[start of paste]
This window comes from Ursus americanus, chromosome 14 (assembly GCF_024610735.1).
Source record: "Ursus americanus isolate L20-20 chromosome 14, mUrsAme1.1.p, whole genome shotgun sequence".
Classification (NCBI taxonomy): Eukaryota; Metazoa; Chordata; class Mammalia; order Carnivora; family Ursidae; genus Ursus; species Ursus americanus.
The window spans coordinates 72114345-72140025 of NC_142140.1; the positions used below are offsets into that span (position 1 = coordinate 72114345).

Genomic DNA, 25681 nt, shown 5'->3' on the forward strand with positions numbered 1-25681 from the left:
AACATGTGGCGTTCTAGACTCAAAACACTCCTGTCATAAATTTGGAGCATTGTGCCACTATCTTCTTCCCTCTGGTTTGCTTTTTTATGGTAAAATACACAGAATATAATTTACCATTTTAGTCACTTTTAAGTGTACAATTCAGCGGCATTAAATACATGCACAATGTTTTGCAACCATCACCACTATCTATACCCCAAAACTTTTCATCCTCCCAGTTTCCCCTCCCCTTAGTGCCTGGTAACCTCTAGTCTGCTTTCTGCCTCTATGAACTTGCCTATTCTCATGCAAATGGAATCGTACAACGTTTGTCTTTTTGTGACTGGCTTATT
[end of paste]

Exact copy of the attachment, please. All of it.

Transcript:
This window comes from Ursus americanus, chromosome 14 (assembly GCF_024610735.1).
Source record: "Ursus americanus isolate L20-20 chromosome 14, mUrsAme1.1.p, whole genome shotgun sequence".
Classification (NCBI taxonomy): Eukaryota; Metazoa; Chordata; class Mammalia; order Carnivora; family Ursidae; genus Ursus; species Ursus americanus.
The window spans coordinates 72114345-72140025 of NC_142140.1; the positions used below are offsets into that span (position 1 = coordinate 72114345).

Genomic DNA, 25681 nt, shown 5'->3' on the forward strand with positions numbered 1-25681 from the left:
AACATGTGGCGTTCTAGACTCAAAACACTCCTGTCATAAATTTGGAGCATTGTGCCACTATCTTCTTCCCTCTGGTTTGCTTTTTTATGGTAAAATACACAGAATATAATTTACCATTTTAGTCACTTTTAAGTGTACAATTCAGCGGCATTAAATACATGCACAATGTTTTGCAACCATCACCACTATCTATACCCCAAAACTTTTCATCCTCCCAGTTTCCCCTCCCCTTAGTGCCTGGTAACCTCTAGTCTGCTTTCTGCCTCTATGAACTTGCCTATTCTCATGCAAATGGAATCGTACAACGTTTGTCTTTTTGTGACTGGCTTATT